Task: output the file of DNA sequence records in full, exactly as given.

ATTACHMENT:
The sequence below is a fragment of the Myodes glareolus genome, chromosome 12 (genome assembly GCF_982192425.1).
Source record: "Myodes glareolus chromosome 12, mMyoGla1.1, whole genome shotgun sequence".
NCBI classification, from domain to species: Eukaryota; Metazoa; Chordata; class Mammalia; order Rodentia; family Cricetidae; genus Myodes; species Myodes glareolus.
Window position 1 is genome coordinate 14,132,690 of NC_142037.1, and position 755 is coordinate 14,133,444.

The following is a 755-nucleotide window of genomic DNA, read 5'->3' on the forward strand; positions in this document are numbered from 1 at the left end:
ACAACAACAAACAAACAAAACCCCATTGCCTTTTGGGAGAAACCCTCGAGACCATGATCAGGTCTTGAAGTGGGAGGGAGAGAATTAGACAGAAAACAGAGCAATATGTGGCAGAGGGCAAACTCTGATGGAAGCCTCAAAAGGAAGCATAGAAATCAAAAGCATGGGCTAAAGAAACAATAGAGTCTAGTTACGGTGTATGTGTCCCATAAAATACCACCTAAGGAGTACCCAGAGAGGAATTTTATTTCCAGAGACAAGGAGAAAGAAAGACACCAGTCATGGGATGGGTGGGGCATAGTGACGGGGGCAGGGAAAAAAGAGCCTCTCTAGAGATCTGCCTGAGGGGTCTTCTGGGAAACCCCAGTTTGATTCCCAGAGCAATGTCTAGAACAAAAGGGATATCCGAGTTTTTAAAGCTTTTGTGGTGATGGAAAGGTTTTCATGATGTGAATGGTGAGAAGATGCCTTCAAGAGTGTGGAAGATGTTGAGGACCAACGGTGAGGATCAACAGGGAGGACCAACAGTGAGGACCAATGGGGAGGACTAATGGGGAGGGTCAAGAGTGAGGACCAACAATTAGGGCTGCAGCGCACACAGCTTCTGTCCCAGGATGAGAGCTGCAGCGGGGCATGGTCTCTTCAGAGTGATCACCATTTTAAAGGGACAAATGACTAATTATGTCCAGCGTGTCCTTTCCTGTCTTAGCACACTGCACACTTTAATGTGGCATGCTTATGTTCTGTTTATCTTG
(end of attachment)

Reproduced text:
The sequence below is a fragment of the Myodes glareolus genome, chromosome 12 (genome assembly GCF_982192425.1).
Source record: "Myodes glareolus chromosome 12, mMyoGla1.1, whole genome shotgun sequence".
NCBI classification, from domain to species: Eukaryota; Metazoa; Chordata; class Mammalia; order Rodentia; family Cricetidae; genus Myodes; species Myodes glareolus.
Window position 1 is genome coordinate 14,132,690 of NC_142037.1, and position 755 is coordinate 14,133,444.

The following is a 755-nucleotide window of genomic DNA, read 5'->3' on the forward strand; positions in this document are numbered from 1 at the left end:
ACAACAACAAACAAACAAAACCCCATTGCCTTTTGGGAGAAACCCTCGAGACCATGATCAGGTCTTGAAGTGGGAGGGAGAGAATTAGACAGAAAACAGAGCAATATGTGGCAGAGGGCAAACTCTGATGGAAGCCTCAAAAGGAAGCATAGAAATCAAAAGCATGGGCTAAAGAAACAATAGAGTCTAGTTACGGTGTATGTGTCCCATAAAATACCACCTAAGGAGTACCCAGAGAGGAATTTTATTTCCAGAGACAAGGAGAAAGAAAGACACCAGTCATGGGATGGGTGGGGCATAGTGACGGGGGCAGGGAAAAAAGAGCCTCTCTAGAGATCTGCCTGAGGGGTCTTCTGGGAAACCCCAGTTTGATTCCCAGAGCAATGTCTAGAACAAAAGGGATATCCGAGTTTTTAAAGCTTTTGTGGTGATGGAAAGGTTTTCATGATGTGAATGGTGAGAAGATGCCTTCAAGAGTGTGGAAGATGTTGAGGACCAACGGTGAGGATCAACAGGGAGGACCAACAGTGAGGACCAATGGGGAGGACTAATGGGGAGGGTCAAGAGTGAGGACCAACAATTAGGGCTGCAGCGCACACAGCTTCTGTCCCAGGATGAGAGCTGCAGCGGGGCATGGTCTCTTCAGAGTGATCACCATTTTAAAGGGACAAATGACTAATTATGTCCAGCGTGTCCTTTCCTGTCTTAGCACACTGCACACTTTAATGTGGCATGCTTATGTTCTGTTTATCTTG